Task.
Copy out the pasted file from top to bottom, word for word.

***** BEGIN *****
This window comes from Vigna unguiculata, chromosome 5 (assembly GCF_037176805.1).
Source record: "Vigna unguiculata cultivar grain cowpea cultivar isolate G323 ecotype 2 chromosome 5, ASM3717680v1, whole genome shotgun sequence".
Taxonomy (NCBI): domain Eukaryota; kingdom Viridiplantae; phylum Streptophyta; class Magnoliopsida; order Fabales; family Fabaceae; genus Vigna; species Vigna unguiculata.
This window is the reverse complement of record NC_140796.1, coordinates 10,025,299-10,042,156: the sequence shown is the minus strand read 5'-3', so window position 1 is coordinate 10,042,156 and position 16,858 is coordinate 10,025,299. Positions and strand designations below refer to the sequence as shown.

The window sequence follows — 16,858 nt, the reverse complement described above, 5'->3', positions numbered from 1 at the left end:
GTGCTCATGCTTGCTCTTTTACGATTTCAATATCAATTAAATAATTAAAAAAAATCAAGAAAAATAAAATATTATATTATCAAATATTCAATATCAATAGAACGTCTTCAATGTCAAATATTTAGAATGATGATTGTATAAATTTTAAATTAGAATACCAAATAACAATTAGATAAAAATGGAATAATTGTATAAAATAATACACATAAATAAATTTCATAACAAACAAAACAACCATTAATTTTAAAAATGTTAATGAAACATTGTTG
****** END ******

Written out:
This window comes from Vigna unguiculata, chromosome 5 (assembly GCF_037176805.1).
Source record: "Vigna unguiculata cultivar grain cowpea cultivar isolate G323 ecotype 2 chromosome 5, ASM3717680v1, whole genome shotgun sequence".
Taxonomy (NCBI): domain Eukaryota; kingdom Viridiplantae; phylum Streptophyta; class Magnoliopsida; order Fabales; family Fabaceae; genus Vigna; species Vigna unguiculata.
This window is the reverse complement of record NC_140796.1, coordinates 10,025,299-10,042,156: the sequence shown is the minus strand read 5'-3', so window position 1 is coordinate 10,042,156 and position 16,858 is coordinate 10,025,299. Positions and strand designations below refer to the sequence as shown.

The window sequence follows — 16,858 nt, the reverse complement described above, 5'->3', positions numbered from 1 at the left end:
GTGCTCATGCTTGCTCTTTTACGATTTCAATATCAATTAAATAATTAAAAAAAATCAAGAAAAATAAAATATTATATTATCAAATATTCAATATCAATAGAACGTCTTCAATGTCAAATATTTAGAATGATGATTGTATAAATTTTAAATTAGAATACCAAATAACAATTAGATAAAAATGGAATAATTGTATAAAATAATACACATAAATAAATTTCATAACAAACAAAACAACCATTAATTTTAAAAATGTTAATGAAACATTGTTG